DSJ sat down with Ruynard Singleton, Executive Director of the U.S. Border Patrol’s Program Management Office Directorate at the 2020 Border Security Expo to discuss technology and materiel issues. Here’s five things that we learned:
(1) Technology integration is key. The foremost technology challenge facing the Border Patrol is in integrating the disparate sensor and communications equipment — handheld to mobile to relocatable to fixed technology assets — that the Border Patrol has into a Common Operating Picture. “We have an Internet-of-Things situation on the border where we have different types of sensors being backhauled to different C2 systems and we really need an ability to integrate all of those capabilities so that we can get to the agents something that they can rely on while they are doing their front line work.”
(2) The Border Wall System is more than a wall. The 2020 U.S. Border Patrol Strategy outlines three operational objectives: (a) Enhance Situational Awareness; (b) Strengthen Impedance & Denial; and (c) Enhance Response & Resolution. The impedance and denial capability provided by the Wall System is informed and enhanced by advanced technology including enforcement zone cameras and fiber for intrusion detection and communications, so while significant resources are being expended on Wall System construction, this spending is not solely devoted to bollards/physical barriers.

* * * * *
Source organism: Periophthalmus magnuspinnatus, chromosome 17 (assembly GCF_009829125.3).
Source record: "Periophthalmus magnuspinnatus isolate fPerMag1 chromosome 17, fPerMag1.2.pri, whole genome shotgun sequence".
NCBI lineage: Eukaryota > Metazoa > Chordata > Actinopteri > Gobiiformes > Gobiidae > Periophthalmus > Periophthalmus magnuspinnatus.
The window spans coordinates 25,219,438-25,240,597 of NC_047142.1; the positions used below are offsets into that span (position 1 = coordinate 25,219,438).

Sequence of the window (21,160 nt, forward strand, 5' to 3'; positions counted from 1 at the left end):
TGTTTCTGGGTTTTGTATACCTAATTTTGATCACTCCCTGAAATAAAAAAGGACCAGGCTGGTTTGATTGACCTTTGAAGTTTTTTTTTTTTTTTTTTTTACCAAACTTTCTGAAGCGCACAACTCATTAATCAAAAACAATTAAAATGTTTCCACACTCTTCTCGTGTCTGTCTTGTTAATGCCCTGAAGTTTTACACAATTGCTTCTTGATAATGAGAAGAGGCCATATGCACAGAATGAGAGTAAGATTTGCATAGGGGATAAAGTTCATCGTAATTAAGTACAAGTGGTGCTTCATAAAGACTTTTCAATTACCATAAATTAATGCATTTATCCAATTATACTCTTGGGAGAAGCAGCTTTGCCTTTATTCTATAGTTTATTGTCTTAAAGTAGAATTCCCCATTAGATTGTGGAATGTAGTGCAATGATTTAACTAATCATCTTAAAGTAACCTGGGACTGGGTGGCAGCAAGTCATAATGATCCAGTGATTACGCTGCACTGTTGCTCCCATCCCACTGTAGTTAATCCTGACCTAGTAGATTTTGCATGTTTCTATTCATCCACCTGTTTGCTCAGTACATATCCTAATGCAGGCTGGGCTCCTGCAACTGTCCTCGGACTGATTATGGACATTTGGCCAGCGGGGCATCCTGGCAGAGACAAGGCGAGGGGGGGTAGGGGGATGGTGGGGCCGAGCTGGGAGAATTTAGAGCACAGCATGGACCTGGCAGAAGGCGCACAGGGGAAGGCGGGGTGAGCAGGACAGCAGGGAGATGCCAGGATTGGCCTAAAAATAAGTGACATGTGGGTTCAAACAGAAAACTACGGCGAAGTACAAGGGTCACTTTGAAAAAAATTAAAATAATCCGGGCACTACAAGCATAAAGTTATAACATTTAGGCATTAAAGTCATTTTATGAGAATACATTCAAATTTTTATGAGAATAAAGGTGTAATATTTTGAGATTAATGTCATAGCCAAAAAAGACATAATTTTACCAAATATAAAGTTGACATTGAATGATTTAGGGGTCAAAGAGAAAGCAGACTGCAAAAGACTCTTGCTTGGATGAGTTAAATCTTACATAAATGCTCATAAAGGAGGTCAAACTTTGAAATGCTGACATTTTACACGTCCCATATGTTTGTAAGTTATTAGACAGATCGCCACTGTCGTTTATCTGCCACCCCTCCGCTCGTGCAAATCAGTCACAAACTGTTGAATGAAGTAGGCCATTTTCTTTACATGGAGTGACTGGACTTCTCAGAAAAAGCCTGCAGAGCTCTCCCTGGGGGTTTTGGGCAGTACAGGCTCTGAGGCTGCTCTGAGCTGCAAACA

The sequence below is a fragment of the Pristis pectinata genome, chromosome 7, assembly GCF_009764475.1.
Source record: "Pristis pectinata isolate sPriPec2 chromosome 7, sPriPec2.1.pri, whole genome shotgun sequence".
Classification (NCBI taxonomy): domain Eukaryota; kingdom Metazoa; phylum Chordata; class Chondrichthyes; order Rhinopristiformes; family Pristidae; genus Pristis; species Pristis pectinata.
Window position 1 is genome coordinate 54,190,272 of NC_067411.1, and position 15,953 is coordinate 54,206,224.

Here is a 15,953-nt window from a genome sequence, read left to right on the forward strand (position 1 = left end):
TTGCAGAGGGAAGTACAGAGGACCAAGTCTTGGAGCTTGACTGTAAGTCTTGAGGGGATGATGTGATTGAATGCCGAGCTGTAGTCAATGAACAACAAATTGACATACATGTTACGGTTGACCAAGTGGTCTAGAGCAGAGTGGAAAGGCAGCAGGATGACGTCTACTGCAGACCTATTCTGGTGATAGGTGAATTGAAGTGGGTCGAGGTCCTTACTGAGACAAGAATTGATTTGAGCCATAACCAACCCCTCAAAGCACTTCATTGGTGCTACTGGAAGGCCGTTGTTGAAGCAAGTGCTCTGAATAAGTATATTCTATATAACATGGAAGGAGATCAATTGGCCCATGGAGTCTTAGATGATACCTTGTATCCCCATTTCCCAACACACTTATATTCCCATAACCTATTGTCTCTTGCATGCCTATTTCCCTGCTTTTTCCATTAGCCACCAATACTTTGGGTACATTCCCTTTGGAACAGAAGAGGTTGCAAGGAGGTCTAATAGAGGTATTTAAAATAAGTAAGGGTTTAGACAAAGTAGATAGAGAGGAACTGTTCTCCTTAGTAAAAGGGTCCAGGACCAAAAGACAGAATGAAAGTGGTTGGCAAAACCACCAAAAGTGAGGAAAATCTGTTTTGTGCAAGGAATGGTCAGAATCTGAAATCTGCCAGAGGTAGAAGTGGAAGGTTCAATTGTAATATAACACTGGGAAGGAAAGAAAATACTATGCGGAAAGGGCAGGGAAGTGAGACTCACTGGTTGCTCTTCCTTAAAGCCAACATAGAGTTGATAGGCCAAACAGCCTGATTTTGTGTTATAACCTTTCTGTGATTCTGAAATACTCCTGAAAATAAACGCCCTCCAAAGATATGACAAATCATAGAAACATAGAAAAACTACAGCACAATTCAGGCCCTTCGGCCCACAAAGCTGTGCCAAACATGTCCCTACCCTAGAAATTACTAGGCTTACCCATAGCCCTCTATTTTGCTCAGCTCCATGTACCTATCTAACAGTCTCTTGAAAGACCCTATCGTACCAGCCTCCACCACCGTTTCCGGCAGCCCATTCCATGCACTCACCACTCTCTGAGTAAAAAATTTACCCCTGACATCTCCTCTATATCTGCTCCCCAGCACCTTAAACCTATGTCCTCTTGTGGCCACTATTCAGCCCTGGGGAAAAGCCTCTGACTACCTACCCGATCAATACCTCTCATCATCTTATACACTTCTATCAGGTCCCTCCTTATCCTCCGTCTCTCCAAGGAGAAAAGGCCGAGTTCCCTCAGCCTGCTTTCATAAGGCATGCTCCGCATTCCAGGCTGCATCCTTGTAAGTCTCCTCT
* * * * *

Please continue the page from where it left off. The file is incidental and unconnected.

(3) Safe Spaces allow for Border Patrol experimentation with innovation – When new Border Patrol Chief Rodney Scott ran the Border Patrol’s San Diego Sector, he stood up an innovation lab — the CBP Innovation Team (INVNT) — that allowed industry to demonstrate or “pilot” border security technology solutions — including autonomous towers — against the challenges presented by varied topographies. “The Chief has endorsed the ability for small firms, firms out of Silicon Valley and others, to come in and actually use that environment to test their capabilities. When he talks about “safe space” the chief means the opportunity of industry and the Border Patrol to experiment and pilot with new technology out of harm’s way.”
(4) The Border Patrol wants to buy what’s out there and proven and is not in the business of sustaining an industrial base. “It’s not like we are building a nuclear carrier or Ohio-class submarines where you really need that industrial base there. We really want to focus on Commercial-Off-The-Shelf (COTS) capabilities. For us, right now, its all about the algorithms, how do we do the software piece of this challenging problem. We know the cameras are going to be there, we know the sensors are going to be there. It’s how do we bring it all together. Our industrial base is in the IT expertise, the DEVOPS, the agile development, the cycles needed to be ahead of the challenges we face.”
(5) OTAs and Section 880 provide the U.S. Border Patrol with quick routes to (small) contracts. The Border Patrol is successfully using Other Transaction Authority (OTA) and “Section 880” authority to fund “Shark Tank-like” investment in advanced technology areas including fiber. “It is a part of how we engage with industry. There’s a $10 million cap on contracts now, so it is limited.”